28 分鐘

Bonus: The power of the President Future Perfect

    • 哲學

The 2020 candidates have some bold ideas to tackle some of our country's biggest problems, like climate change, the opioid crisis, and unaffordable health care. A lot of their proposals have been tried in the past. This season, The Impact has those stories: how the big ideas from 2020 candidates succeeded — or failed — in other places, or at other times.

What can Sen. Elizabeth Warren's proposal to fight the opioid crisis learn from what the US did to fight the AIDS epidemic? How did Germany — an industrial powerhouse that invented the automobile — manage to implement a Green New Deal? How did public health insurance change Taiwan?

Subscribe to The Impact on Apple Podcasts, Spotify, or your favorite podcast app to automatically get new episodes of the latest season each week.

On this special preview:

President Gerald Ford took office at one of the most difficult times in the country’s history. In August 1974, the country had just lived through Watergate, President Nixon’s resignation, and more than a decade of divisive fighting over the U.S. involvement in Vietnam. While millions of Americans fought in Southeast Asia, many others protested the war, at home -- or dodged the draft by fleeing to Canada.

Ford wanted to find a way to bring the country together. Just a few weeks after he took office, he announced a plan to give those who refused to serve in Vietnam a second chance. Ford created a Clemency Review Board, a bipartisan group of men (and one woman) that would decide the fate of the young Americans convicted of refusing induction, or going AWOL, from Vietnam. Those young men could fill out an application, and the board would decide whether they deserved a pardon -- which would erase a felony conviction from their record.

Many of the Democratic candidates for President want to do the same thing today. They’re proposing a Clemency Review Board to review applications from federal inmates, many of whom are serving long sentences because of harsh penalties enacted during the War on Drugs.

In this episode: forgiveness and redress after two long conflicts, the Vietnam War, and the War on Drugs. The Impact looks back at how Ford tried to heal the nation, and how he transformed the lives of two men as a result. And we’ll find out how Ford’s idea might work today, for a new generation of young people behind bars.

Host:
Jillian Weinberger, @jbweinz
About Vox:
Vox is a news network that helps you cut through the noise and understand what's really driving the events in the headlines.
Follow Us:
Vox.com 
Newsletter: Vox Sentences
Learn more about your ad choices. Visit megaphone.fm/adchoices

The 2020 candidates have some bold ideas to tackle some of our country's biggest problems, like climate change, the opioid crisis, and unaffordable health care. A lot of their proposals have been tried in the past. This season, The Impact has those stories: how the big ideas from 2020 candidates succeeded — or failed — in other places, or at other times.

What can Sen. Elizabeth Warren's proposal to fight the opioid crisis learn from what the US did to fight the AIDS epidemic? How did Germany — an industrial powerhouse that invented the automobile — manage to implement a Green New Deal? How did public health insurance change Taiwan?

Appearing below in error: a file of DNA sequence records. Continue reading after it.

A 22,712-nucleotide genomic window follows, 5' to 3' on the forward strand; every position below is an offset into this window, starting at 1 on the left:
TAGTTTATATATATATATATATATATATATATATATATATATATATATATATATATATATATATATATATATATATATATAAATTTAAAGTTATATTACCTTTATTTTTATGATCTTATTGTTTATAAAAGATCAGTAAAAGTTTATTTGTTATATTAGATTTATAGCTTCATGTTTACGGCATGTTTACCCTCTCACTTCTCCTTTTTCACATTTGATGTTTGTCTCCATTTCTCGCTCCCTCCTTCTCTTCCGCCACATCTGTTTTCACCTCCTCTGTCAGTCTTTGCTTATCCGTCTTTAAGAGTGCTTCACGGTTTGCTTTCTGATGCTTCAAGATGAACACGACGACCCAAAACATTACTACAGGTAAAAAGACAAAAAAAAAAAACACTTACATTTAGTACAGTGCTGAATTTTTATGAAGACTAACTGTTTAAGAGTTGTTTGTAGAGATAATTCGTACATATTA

Subscribe to The Impact on Apple Podcasts, Spotify, or your favorite podcast app to automatically get new episodes of the latest season each week.

On this special preview:

President Gerald Ford took office at one of the most difficult times in the country’s history. In August 1974, the country had just lived through Watergate, President Nixon’s resignation, and more than a decade of divisive fighting over the U.S. involvement in Vietnam. While millions of Americans fought in Southeast Asia, many others protested the war, at home -- or dodged the draft by fleeing to Canada.

Ford wanted to find a way to bring the country together. Just a few weeks after he took office, he announced a plan to give those who refused to serve in Vietnam a second chance. Ford created a Clemency Review Board, a bipartisan group of men (and one woman) that would decide the fate of the young Americans convicted of refusing induction, or going AWOL, from Vietnam. Those young men could fill out an application, and the board would decide whether they deserved a pardon -- which would erase a felony conviction from their record.

Many of the Democratic candidates for President want to do the same thing today. They’re proposing a Clemency Review Board to review applications from federal inmates, many of whom are serving long sentences because of harsh penalties enacted during the War on Drugs.

In this episode: forgiveness and redress after two long conflicts, the Vietnam War, and the War on Drugs. The Impact looks back at how Ford tried to heal the nation, and how he transformed the lives of two men as a result. And we’ll find out how Ford’s idea might work today, for a new generation of young people behind bars.

Host:
Jillian Weinberger, @jbweinz
About Vox:
Vox is a news network that helps you cut through the noise and understand what's really driving the events in the headlines.
Follow Us:
Vox.com 
Newsletter: Vox Sentences
Learn more about your ad choices. Visit megaphone.fm/adchoices

28 分鐘

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